AT THE MOVIES: Chappie

Let's go to the movies!

Let's go to the movies!

Brandon Carpenter '15, Video Crew

The following is an R-rated movie. Here is a link to the Motion Picture Association for more guidance on how movies are rated and what to expect when viewing R-rated movies.

Neill Blomkamp (director of District 9) is back with his third feature length Sci-Fi film. It has garnered mixed reviews, many of them belonging to one of two groups:

1. Those who love the film despite its faults

2. Those who hate it despite its strong points.

I, personally, fall into the former category, preferring to suspend my disbelief and accept the story for what it is.  And while Chappie is very dependent on your suspension of disbelief, it will return what is perhaps Blomkamp’s most charming feature length work yet. If you didn’t get the chance to see it over Spring Break, you should see it in theaters before it is gone to get the full idea of the size and humanity of the film.

The film introduces us to a near future Johannesburg, South Africa, where crime is so out of the local law enforcement’s control that the arms manufacturer Tetravaal has used the city as a staging ground for their new automated police drones called Scouts, developed by a young man named Deon Wilson (Dev Patel).  The film focuses on Scout 022; he is constantly out of commission due to combat damage, and his latest excursion is no exception; a drug bust ends poorly for 022 after the gang’s leader (Brandon Auret) shoots the robot point-blank with an RPG.  With a now permanently fused chassis, 022 is scheduled for demolition, until Wilson salvages the bot, intent on using 022 to work on his recently finished sentient consciousness algorithm.  Here is where we need the suspension of disbelief the most: Wilson is kidnapped by the three gangsters from the earlier drug bust, (Yolandi Visser, Watkin Tudor Jones, Jose Pablo Cantillo) and the four somehow raise and teach 022, now known as Chappie.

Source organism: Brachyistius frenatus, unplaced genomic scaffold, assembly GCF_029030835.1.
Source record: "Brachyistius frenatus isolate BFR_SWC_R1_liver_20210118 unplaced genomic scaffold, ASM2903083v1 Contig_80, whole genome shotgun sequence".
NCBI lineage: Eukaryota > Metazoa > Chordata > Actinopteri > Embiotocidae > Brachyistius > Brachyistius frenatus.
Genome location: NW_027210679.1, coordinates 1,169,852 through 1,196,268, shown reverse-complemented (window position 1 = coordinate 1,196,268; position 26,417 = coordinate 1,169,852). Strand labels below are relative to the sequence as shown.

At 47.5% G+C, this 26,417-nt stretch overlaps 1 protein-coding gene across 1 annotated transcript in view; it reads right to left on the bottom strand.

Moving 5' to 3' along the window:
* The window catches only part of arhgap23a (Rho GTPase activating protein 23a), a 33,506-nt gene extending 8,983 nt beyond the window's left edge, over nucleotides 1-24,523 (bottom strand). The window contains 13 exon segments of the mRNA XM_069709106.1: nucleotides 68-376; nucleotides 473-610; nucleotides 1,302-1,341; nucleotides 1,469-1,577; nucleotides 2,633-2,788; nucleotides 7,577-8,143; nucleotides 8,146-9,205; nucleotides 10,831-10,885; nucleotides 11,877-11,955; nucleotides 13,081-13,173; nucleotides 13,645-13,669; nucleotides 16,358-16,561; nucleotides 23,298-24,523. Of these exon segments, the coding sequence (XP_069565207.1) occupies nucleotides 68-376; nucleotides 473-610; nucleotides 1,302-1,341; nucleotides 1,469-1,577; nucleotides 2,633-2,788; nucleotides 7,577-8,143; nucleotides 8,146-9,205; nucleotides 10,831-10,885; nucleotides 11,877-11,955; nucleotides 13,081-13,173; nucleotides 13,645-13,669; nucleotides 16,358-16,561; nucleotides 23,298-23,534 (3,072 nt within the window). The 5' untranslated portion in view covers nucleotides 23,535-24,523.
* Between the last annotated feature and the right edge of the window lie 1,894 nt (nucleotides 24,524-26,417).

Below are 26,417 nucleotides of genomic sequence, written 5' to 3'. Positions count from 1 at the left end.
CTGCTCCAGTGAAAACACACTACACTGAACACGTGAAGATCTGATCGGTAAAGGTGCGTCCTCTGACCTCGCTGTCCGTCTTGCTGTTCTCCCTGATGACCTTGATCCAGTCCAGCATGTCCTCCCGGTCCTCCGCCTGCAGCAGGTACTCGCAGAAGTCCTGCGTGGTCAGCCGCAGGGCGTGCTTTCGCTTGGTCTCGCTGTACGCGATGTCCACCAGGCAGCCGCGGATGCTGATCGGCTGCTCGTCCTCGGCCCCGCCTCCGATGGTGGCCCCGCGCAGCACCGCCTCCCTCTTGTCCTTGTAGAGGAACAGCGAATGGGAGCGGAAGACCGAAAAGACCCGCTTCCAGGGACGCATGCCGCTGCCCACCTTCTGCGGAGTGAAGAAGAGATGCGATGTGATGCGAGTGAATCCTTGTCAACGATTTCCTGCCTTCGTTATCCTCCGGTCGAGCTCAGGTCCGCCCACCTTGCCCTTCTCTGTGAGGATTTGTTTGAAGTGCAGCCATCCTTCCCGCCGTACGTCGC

I’d like to divulge more of the plot, but aside from a certain jealous weapon’s designer getting his comeuppance and a raid on an armored police van, a lot of it is exposition critical to the story and its theme.  Chappie, himself, has a long way to go and a lot of concepts to come to grips with  (like the meaning of death) just the same as the audience has to accept the concepts of the film.  Beyond that, Chappie is the most deserving of your time out of all of Niell Blomkamp’s films.